And this is fine for the most part. The design philosophy behind Kirby games was always to allow different players the freedom of choice in how they approach the game.
Some players may want to wield Fire + Cutter, which gives kirby a cool flaming sword he can throw.
Some players would prefer to slide around and do pirouettes with Ice + Cutter, which gives Kirby a set of ice skates.
The freedom of choice, allowing players to tackle levels in their own personal ways, is one of the most important aspects of Kirby games in general.
However… this game doesn’t really do much with its extensive powerup system besides giving all these ultimately purposeless choices.
There isn’t any REASON why Spark + Rock is required to get the Shard in Level 2-1, other than the fact that it is the only combination that can break the yellow and brown barrier. It feels like a very static, limited way of going about creating puzzles to solve.
I’m going to compare this game to the previous Kirby games, which I felt implemented the powerup system in a much more interesting way:
in Kirby Super Star, there’s a door in Mallow Castle that’s blocked off and can be reached by hitting a bomb block. This block is too low to hit normally, however, so Kirby must try various abilities to see which ones work.
Mirror doesn’t seem to do it.
Many times in Kirby Super Star, there are blocks above Kirby, and blocks below Kirby. Some abilities have attacks that can reach them, while others can’t. It’s up to the player to figure out the best way to reach them. They’re not just outright told precisely which ability to use where.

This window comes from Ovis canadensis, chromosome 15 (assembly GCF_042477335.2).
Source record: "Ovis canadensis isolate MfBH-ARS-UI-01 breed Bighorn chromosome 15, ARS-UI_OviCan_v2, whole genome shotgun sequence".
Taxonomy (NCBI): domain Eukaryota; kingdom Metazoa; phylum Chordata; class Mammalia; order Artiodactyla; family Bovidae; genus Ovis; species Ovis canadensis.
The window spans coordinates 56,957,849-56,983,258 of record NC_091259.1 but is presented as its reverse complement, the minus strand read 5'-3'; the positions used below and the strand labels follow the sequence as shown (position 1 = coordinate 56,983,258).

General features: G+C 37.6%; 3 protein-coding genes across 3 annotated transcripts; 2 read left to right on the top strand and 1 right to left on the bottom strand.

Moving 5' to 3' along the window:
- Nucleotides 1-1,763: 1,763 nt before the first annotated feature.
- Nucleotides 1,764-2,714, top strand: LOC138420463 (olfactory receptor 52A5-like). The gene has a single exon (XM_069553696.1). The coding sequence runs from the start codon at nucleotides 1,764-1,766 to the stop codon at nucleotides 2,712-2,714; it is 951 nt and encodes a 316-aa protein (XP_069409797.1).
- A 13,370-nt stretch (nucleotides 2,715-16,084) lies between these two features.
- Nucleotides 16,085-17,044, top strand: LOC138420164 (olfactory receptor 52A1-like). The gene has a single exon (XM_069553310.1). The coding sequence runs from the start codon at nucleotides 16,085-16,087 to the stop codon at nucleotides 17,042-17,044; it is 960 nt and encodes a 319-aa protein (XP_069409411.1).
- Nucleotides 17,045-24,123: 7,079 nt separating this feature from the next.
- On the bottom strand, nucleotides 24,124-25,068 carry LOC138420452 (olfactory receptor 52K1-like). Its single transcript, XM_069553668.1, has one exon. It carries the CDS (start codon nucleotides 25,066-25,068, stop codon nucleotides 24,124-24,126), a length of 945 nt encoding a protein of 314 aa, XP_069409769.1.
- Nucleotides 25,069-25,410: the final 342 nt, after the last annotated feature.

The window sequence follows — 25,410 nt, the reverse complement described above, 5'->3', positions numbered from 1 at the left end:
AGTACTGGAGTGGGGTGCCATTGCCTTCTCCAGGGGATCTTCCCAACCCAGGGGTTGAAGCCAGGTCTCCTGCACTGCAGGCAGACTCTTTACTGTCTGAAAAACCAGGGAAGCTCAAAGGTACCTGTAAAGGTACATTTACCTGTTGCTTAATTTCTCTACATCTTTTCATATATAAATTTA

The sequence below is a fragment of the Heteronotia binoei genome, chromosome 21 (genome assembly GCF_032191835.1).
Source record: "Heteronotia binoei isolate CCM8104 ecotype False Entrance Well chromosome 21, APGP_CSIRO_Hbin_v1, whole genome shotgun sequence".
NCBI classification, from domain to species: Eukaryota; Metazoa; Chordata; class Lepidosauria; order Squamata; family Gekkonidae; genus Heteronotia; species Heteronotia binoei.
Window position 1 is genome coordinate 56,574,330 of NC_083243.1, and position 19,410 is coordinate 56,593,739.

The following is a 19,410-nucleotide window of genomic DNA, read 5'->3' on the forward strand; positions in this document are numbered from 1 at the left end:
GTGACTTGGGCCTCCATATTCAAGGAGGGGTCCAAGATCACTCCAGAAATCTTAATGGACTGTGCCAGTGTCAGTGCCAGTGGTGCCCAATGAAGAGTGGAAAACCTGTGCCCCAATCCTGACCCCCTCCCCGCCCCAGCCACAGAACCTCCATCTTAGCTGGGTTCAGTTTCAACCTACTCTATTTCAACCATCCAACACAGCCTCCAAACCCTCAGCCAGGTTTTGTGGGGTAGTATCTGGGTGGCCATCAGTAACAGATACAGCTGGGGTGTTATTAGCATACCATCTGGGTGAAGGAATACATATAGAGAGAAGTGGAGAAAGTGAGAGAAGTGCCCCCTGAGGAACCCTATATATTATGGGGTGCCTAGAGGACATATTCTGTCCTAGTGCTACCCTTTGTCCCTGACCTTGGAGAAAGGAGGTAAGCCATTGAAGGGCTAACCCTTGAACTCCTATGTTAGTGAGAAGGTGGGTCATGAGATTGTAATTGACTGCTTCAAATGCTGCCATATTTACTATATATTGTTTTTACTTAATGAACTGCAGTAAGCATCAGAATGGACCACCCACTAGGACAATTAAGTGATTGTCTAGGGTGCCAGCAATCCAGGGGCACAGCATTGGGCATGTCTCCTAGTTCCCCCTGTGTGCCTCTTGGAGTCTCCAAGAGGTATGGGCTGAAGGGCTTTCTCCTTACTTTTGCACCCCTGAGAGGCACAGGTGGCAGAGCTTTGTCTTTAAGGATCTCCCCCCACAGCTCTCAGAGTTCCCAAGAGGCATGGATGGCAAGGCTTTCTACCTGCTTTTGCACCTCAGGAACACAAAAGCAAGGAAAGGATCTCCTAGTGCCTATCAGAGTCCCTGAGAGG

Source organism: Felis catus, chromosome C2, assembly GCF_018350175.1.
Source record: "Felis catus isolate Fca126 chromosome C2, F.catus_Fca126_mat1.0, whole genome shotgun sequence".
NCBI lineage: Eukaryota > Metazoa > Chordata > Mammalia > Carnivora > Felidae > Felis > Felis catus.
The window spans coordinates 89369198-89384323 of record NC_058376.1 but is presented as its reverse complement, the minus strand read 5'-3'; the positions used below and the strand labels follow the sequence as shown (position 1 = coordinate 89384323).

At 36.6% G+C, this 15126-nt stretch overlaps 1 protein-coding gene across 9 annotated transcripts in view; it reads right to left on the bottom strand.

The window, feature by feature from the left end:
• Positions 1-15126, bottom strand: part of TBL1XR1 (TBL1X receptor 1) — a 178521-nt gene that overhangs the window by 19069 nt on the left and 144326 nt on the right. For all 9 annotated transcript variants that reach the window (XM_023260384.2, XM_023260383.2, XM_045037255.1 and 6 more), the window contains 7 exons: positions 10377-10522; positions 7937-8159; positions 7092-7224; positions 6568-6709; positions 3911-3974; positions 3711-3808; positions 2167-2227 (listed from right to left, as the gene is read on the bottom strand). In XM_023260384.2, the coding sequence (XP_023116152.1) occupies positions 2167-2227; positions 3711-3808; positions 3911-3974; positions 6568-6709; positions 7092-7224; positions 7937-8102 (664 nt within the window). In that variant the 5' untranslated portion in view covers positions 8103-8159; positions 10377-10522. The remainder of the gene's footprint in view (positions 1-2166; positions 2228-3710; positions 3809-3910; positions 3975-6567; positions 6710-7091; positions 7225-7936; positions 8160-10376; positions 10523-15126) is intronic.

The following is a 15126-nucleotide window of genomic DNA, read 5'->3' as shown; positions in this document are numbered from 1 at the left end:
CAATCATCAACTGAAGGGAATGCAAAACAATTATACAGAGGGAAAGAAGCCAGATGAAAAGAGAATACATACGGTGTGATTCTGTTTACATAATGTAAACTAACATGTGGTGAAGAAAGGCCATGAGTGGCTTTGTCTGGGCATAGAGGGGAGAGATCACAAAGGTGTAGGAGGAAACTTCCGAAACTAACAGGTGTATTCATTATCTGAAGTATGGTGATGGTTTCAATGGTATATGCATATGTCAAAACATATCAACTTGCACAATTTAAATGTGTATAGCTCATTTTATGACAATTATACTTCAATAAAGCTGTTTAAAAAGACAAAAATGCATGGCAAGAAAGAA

Sword, though… now that’s effective!
Kirby’s Dreamland 2 also has blocks that are only destroyed by one specific ability, but for the most part, the puzzles presented in that game are actually just managing to reach these areas with the ability intact, and not so much just purely whether or not you have it.
This door is…. actually kind of tough to reach without losing Spark.
But if you hop on Rick the Hamster, his version of Spark makes things easier!
But in Kirby 64, the only puzzle behind most of these scenarios is to just look at the colours of the blockade, and use the corresponding power to open it. It’s not as involved, and it feels like a rather artificial way of handling it.
I don’t really like it.
The game also contains an entirely overlooked mechanic where Kirby has the ability to hold an enemy over his head – and surprisingly enough, the enemy will actually help Kirby in some unique way. Glunk will fire shots upwards. Kany will snip at things around with its pincers. Bumber will slow Kirby’s descent. Ptera will allow Kirby to glide through the air.
Weeee… this is pointless.
Absolutely none of this is useful in any way. There are zero scenarios where holding an enemy above your head will help you go through an area in a different way than to just defeat them normally and carry on.
This is me trying my hardest to make this game mechanic useful in some way. I really have to go out of my way, and it ultimately ends up pointless.
It’s interesting, but one part of the problem seems to be that this is the only Kirby game where there are no doors.